The Bull and Mouth: A Lost London Coaching Inn

Until the mid 1800s coaching inn were littered across London. A combination of pub, restaurant and hotel, they served weary travellers making their journeys in stages across the country (hence, stagecoach).

There’s only one traditional galleried coaching inn left in London and that’s the magnificent George Inn.

bull and mouth coaching inn

Rebuilt in 1676 an survivor of The Blitz (and, more deadly for coaching inn, the railway boom) it still stands on Borough High Street.

But some famous coaching inns are far harder to find.

Look Closer at the Museum of London

bull and mouth coaching inn

I’ve visited the fabulous Museum of London many times, but it wasn’t until recently that I spotted this bit of masonry in their sunken garden.

But look closer and you’ll spot this magnificent reminder;

bull and mouth coaching inn

It commemorates the Bull and Mouth Coaching Inn, one of around 20 inns in the City alongside a whopping 700 underground horse stables.

There’s a cryptic inscription along the base;

Milo the Cretonian an ox slew with his fist and ate it up at one meal. Ye gods what a glorious twist.

Which – as London Remembers points out – probably refers to Milo of Croton, a 6th Century Greek wrestler. Why? I’m afraid that one beats me.

But more obvious is the clever graphic design of the name; Bull and Mouth. Can you see the gaping face?

bull and mouth coaching inn

As for the choice of name, it comes from the fine English tradition to completely Bastardised a word. Sure enough, Bull and Mouth started out as the more elegant Boulogne Mouth, a nod to the French town and harbour besieged by Henry VIII in 1544, suggesting it was founded in the 16th century.

Where was it?

Because nothing is ever simple in London history, this statuette wasn’t always here. It used to be higher up on St Martin-Le-Grand on the side of the Queen Hotel, rebuilt 1830.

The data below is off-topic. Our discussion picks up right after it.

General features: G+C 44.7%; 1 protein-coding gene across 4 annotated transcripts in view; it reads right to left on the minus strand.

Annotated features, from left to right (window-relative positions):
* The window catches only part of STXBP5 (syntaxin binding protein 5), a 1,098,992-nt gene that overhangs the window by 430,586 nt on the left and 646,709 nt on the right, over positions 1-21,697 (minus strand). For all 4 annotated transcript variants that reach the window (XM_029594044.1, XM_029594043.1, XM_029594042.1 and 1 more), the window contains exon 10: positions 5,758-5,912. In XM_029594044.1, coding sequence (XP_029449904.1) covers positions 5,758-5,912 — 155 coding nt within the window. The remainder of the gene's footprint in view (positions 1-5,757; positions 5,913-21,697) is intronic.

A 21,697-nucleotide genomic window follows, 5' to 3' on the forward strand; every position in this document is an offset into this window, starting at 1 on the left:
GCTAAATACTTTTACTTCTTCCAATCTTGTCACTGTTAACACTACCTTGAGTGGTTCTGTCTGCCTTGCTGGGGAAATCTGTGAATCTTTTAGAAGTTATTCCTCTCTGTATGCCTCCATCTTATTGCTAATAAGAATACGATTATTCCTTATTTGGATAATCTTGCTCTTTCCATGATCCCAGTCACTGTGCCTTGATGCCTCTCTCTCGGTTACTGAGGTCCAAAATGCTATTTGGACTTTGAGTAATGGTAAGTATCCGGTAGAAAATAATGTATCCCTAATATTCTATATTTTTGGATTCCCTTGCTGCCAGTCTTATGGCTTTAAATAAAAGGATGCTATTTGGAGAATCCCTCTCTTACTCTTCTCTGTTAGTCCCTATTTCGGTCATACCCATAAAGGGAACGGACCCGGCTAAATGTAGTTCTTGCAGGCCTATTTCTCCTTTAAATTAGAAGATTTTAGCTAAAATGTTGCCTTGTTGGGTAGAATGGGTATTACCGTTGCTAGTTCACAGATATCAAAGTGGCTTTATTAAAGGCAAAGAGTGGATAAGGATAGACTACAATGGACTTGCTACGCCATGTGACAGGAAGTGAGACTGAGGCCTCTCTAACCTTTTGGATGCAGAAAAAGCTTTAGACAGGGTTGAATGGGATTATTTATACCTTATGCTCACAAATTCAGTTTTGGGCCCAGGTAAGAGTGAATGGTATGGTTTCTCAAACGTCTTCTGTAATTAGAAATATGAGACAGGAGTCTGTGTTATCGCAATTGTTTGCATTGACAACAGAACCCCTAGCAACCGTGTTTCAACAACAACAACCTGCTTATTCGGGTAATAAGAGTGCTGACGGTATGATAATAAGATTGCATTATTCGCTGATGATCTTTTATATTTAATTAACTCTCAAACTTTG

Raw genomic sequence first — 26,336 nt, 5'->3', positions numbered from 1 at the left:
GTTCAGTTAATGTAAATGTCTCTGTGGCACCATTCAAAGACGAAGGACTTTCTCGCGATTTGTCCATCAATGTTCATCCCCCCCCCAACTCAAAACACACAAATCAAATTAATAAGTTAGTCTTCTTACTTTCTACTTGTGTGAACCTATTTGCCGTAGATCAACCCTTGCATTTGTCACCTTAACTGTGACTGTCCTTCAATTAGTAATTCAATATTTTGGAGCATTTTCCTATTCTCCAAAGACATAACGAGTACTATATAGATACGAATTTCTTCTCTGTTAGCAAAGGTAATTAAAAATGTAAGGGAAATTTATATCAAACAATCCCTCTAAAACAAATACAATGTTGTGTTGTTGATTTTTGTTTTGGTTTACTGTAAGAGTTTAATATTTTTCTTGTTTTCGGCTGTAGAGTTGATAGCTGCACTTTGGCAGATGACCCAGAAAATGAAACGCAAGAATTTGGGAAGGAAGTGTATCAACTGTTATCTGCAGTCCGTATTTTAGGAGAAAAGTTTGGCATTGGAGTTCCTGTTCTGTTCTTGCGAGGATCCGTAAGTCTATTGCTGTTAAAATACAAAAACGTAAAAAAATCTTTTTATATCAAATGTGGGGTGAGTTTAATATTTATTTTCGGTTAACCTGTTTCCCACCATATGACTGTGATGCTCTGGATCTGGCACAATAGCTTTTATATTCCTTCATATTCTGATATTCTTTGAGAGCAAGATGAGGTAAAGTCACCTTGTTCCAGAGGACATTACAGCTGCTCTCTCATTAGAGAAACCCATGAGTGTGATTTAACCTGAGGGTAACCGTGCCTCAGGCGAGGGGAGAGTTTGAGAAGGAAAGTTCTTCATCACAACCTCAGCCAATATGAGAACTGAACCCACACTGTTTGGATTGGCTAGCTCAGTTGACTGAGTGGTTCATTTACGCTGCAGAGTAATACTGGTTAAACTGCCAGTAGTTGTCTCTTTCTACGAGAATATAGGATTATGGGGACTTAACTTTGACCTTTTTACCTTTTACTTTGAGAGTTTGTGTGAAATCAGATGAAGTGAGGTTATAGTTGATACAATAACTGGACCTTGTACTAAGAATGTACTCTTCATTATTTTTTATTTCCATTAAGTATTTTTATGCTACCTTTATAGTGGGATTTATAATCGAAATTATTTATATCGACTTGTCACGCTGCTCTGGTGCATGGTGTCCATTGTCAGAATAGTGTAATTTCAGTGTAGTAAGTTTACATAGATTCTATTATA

That, in turn was bulldozed (sorry) in 1888 to make way for General Post Office buildings, but you can still see a City of London Corporation blue plaque.

bull and mouth coaching inn

The coaching inn itself seems to have been on Aldersgate Street, from which St Martin-Le-Grand flows into, a bit further up.

Pub Names History

More clues

To make matters more complicated, there’s also a curious painted ghost sign under Smithfield’s rotunda car park.

bull and mouth coaching inn
bull and mouth coaching inn

As tempting as it would be to imagine this was somehow part of the inn’s underground stables, sadly, I think that’s a bit far-fetched. It’s about half a mile from where the inn used to stand and (though it is covered) the paintwork looks pretty new to have been there since the 19th century.

Given how popular Smithfield is as a film location, it seems more likely that it’s simply a leftover film set that’s remained behind to puzzle us curious Londoners. I haven’t been able to determine which film it might have related to, so if you have an idea let me know!

As for the remaining sculpture, given that the Museum of London is moving over the next couple of years it remains to be seen what will happen to it, perhaps it will be moved inside their new galleries? Ideas on a postcard please!

More London Inspiration

bull and mouth coaching inn


  • Luc van den Abeelen


    Utterly confused here: is the Bull & Mouth at Regent Circus (Piccadilly Circus) a branch or a different setup with the same name? See:

    February 27, 2018 at 10:09 am
  • Very interesting post, Katie, well done.
    I hope you won’t mind me observing what might be a small infelicity:
    “It commemorates the Bull and Mouth Coaching Inn, one of 20 inns in the City, that used to [serve?] 51 coaches and a whopping 700 underground horse stables.

    Be well and keep the posts coming!

    November 14, 2020 at 1:16 pm
  • Pat White


    October 1830. My great great grandfather, Thomas Arkell, arrived by coach at the Bull and Mouth after an overnight trip on a dark and rainy night . He was from Abington Mills and had come to London to catch a ship to New York. He and a few others, led by his cousin John (later of Arkell Brewery) were emigrating to Upper Canada. Thomas wrote in his journal that he had a wash and a breakfast at the Bull and Mouth before heading off to get luggage to the ship. His group wintered in New York and then walked north, arriving in May 1831 at an area they named the Farnham Plains, near today’s Guelph, Ontario. Thanks for the photo of the Coach House’s stone plaque at the Museum!

    July 4, 2021 at 6:26 am

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